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Common mistakes when marketing to niche audiences online

With email marketing, seemingly insignificant tweaks to the copy or structure of your email can produce dramatic uplifts in open and response rates. Sara Baugh reveals what she has learnt from her experiences marketing to one particularly demanding audience ... teachers.

By Sara Baugh

With a background in writing copy for a vast consumer audience, marketing online to the education sector has thrown up some really interesting challenges for me.

Marketing to an audience who are most responsive, still, to fax campaigns. Fax! To an audience who, should a grammatical error sometimes slip its way in to an eight page email campaign, would print your copy out, mark it in red pen, and then post it back to you via Royal Mail.

Trust me, it happens!

Marketing to teachers means being intimately familiar with an industry that’s always changing. Therefore, migrating our marketing efforts online seemed to make perfect sense. Low cost, far reach, fast.

But what was the correct recipe for blending our long established and successful offline techniques for marketing in to schools with the online consumer model that has proved so successful for other parts of our business?

Well we’ve found it. It’s taken some time, some testing and some fairly embarrassing mistakes. But mistakes are for celebrating, and so the few I share below will shape our success going forward.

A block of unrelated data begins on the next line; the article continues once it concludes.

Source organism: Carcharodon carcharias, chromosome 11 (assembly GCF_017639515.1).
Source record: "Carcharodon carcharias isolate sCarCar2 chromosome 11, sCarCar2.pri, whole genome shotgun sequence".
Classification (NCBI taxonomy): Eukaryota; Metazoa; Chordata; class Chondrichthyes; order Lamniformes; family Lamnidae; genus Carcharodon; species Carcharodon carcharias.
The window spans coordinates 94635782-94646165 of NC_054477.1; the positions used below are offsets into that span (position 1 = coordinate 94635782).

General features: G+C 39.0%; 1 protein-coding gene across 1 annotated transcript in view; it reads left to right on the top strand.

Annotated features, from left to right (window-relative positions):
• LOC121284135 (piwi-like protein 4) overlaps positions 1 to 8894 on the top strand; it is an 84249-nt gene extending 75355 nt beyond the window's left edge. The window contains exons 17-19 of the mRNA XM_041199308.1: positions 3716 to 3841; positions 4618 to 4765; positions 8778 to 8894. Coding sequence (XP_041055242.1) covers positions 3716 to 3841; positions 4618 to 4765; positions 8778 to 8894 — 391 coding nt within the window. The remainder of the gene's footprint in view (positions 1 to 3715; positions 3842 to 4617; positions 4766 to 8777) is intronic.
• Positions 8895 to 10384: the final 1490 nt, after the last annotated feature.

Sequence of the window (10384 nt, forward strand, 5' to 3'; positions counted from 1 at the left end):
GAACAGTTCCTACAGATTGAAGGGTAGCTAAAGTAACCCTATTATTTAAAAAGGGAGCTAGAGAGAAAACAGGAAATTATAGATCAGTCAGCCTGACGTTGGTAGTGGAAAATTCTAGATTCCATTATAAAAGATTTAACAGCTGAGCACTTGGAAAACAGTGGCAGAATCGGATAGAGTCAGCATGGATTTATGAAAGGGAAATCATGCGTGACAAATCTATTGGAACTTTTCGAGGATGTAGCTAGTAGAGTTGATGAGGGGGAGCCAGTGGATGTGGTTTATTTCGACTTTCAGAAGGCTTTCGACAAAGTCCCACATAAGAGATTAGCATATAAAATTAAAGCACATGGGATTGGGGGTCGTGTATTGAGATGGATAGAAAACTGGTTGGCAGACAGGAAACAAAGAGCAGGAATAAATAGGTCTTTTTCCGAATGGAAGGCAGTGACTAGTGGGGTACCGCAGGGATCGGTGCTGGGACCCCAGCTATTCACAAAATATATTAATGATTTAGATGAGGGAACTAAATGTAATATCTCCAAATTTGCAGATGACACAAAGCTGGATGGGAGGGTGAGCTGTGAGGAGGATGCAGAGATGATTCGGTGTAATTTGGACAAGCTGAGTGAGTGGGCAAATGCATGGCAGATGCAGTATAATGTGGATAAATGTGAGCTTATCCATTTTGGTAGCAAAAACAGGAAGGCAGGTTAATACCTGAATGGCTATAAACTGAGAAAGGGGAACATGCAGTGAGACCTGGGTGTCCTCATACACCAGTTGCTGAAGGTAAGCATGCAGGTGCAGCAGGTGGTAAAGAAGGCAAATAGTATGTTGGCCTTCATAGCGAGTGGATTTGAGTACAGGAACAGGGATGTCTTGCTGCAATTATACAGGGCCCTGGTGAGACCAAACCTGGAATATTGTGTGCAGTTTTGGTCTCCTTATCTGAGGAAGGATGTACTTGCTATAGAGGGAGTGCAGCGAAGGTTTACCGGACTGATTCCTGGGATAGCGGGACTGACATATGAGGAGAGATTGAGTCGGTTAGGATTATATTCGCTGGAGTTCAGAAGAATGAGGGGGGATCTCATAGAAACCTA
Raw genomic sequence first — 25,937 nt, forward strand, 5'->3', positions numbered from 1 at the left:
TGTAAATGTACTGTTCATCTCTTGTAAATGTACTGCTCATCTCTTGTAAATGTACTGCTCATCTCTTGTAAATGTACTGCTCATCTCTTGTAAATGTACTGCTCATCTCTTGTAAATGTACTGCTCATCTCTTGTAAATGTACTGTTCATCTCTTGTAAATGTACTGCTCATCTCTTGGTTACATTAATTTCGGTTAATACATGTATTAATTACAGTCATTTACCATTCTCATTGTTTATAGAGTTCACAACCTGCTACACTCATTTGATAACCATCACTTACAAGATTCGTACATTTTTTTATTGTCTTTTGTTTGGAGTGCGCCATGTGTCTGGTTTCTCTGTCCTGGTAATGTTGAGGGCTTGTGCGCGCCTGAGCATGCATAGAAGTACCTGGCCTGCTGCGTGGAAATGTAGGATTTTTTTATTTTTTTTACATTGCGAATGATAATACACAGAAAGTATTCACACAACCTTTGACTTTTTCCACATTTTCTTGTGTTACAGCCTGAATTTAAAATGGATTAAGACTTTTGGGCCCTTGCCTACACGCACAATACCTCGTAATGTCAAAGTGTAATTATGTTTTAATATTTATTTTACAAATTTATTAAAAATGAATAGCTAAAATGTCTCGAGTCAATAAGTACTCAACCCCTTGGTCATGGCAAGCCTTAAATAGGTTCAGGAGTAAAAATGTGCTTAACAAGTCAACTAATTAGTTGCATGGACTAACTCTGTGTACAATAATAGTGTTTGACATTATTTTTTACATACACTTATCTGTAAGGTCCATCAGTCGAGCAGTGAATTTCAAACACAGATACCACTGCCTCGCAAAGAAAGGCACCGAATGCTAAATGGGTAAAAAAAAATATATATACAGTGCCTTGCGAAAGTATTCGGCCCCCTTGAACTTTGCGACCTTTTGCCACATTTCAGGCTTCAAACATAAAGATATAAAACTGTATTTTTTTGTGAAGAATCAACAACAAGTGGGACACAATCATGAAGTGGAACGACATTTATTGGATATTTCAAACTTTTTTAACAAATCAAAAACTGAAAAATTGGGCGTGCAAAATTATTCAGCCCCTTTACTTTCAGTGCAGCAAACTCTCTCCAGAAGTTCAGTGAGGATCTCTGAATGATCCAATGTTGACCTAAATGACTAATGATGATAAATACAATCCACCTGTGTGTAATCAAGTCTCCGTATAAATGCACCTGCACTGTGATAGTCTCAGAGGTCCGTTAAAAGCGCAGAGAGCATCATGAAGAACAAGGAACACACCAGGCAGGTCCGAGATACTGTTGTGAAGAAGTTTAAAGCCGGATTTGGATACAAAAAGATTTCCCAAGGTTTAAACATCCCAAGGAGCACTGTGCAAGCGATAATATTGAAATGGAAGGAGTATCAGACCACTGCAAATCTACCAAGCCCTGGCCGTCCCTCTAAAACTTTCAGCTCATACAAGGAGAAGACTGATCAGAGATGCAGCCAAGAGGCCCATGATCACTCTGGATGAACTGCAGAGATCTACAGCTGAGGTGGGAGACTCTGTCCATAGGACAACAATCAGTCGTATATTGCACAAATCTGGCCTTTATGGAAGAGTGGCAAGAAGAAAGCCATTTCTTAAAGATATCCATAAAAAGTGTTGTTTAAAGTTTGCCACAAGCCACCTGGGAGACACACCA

Optimus Professional Publishing, part of Electric Word plc, publishes books, newsletters and events for middle and senior management teams in UK schools with a focus on special educational needs, thinking skills, enrichment, leadership, and professional development.

It’s a limited audience.

And forgetting that is the first mistake I made.

Common Mistake 1. Size matters.

Much of our lead generating activity is carried out via Google Adwords. It’s a model that has worked across all sectors at Electric Word. We use short landing pages to ask users to sign-up to a free weekly email newsletter in their area of interest.

To achieve this, keyword research is critical. What is easy to ignore, though, is that it’s not about whacking all the high volume search phrases you find straight in to your campaign. It’s about seeking out those niche search terms that have reasonable volumes, little competition, but most of all, the phrases that are going to be searched for by the right people.

So, what do teachers search for online? In their droves?

The answer, for obvious reasons, is this little gem of a keyphrase: ‘Lesson Plans’. Millions of searches a year. Brilliant!

So, into our campaigns they went: ‘geography lesson plans’, ‘PE lesson plans’, ‘year 8 lesson plans’. The problem? We don’t provide lesson plans. And most of our products are of little interest to the ‘quick fix’ classroom teacher.

This sort of search volume fixation could cost you dearly. Especially if you use dynamic keywords to make your ad reflect the search.

Know your niche. For strong ROIs, you want to pay for the six CPD Coordinators a day who Google ‘Secondary CPD provision’ not the sixteen thousand teacher trainee students panicking before their first day on a placement.

Now, you have your list. And maybe it’s not as big as you’d expected. So what next?